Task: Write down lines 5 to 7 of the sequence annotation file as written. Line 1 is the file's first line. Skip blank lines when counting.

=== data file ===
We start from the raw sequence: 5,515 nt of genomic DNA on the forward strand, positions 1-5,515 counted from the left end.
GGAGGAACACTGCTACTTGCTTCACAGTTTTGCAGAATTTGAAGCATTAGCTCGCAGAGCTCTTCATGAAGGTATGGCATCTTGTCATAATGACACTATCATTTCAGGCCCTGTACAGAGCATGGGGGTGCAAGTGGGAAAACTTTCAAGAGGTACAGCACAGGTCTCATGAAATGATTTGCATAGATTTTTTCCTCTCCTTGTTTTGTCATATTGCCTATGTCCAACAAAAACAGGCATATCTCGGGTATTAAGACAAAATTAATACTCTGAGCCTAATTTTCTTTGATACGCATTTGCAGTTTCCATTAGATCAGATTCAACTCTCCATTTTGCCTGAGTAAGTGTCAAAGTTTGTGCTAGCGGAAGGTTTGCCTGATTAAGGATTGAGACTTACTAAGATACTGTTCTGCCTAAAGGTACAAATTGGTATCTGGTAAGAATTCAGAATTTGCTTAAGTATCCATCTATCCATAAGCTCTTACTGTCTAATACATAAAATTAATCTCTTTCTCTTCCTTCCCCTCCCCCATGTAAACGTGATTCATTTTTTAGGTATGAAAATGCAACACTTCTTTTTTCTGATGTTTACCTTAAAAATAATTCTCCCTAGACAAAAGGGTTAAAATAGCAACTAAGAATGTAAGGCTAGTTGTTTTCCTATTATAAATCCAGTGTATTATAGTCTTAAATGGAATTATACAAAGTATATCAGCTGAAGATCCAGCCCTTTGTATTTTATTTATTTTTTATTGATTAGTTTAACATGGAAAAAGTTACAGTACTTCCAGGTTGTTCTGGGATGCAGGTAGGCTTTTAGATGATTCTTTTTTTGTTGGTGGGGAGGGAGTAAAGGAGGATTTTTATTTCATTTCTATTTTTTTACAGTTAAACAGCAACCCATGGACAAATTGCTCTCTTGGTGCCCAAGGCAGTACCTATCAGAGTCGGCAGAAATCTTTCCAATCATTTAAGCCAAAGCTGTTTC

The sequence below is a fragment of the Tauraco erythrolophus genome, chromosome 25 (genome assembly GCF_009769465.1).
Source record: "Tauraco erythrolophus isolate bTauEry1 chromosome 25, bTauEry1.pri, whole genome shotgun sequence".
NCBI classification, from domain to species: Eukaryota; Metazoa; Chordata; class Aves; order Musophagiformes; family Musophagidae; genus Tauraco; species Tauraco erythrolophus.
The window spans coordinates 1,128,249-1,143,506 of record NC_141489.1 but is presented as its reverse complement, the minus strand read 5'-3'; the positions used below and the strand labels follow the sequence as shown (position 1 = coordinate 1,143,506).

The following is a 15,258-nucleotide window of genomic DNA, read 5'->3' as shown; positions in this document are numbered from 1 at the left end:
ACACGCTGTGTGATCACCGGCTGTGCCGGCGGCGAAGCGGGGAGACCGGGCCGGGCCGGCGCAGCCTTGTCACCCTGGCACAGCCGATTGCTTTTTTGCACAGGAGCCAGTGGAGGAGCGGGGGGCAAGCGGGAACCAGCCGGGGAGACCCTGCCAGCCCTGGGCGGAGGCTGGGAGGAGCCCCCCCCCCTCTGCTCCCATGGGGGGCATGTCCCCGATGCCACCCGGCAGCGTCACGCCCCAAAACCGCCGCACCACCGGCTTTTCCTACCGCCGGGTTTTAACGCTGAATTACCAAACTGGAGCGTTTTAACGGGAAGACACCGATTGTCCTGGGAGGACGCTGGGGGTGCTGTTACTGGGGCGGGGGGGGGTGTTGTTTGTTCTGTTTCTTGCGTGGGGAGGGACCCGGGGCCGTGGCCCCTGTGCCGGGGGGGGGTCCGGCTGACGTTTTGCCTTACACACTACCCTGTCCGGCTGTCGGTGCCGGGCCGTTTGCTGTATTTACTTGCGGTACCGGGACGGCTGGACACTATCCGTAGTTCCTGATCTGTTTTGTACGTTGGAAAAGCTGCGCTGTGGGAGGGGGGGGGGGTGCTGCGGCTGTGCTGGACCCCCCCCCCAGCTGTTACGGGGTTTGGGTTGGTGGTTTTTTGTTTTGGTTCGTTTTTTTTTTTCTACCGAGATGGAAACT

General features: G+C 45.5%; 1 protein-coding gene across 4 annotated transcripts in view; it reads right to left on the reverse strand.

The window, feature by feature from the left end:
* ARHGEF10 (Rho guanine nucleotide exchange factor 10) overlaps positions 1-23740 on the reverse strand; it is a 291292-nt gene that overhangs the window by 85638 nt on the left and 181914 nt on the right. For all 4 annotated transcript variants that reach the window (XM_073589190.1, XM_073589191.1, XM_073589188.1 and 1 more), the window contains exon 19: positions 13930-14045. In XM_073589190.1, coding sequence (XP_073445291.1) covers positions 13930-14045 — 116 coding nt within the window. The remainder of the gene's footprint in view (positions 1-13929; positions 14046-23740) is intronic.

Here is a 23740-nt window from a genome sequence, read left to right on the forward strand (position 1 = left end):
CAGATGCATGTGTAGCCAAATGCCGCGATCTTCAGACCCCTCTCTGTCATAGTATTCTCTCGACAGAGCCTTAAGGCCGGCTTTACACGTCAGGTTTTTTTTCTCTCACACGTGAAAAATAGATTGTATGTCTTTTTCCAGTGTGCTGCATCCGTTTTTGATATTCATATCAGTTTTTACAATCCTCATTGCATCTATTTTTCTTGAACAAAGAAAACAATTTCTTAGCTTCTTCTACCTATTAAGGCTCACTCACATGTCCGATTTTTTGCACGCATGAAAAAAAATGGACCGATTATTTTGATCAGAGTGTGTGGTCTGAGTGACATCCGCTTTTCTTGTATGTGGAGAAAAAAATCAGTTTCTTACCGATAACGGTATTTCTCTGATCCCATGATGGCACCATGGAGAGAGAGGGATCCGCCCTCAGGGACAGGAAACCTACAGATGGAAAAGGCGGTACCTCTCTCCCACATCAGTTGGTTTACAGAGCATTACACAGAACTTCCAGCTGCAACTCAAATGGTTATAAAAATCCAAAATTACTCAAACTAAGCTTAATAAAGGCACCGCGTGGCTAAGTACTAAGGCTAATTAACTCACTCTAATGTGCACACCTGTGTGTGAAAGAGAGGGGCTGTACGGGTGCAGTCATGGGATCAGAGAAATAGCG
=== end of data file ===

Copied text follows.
NCBI classification, from domain to species: Eukaryota; Metazoa; Chordata; class Aves; order Musophagiformes; family Musophagidae; genus Tauraco; species Tauraco erythrolophus.
The window spans coordinates 1,128,249-1,143,506 of record NC_141489.1 but is presented as its reverse complement, the minus strand read 5'-3'; the positions used below and the strand labels follow the sequence as shown (position 1 = coordinate 1,143,506).

The following is a 15,258-nucleotide window of genomic DNA, read 5'->3' as shown; positions in this document are numbered from 1 at the left end: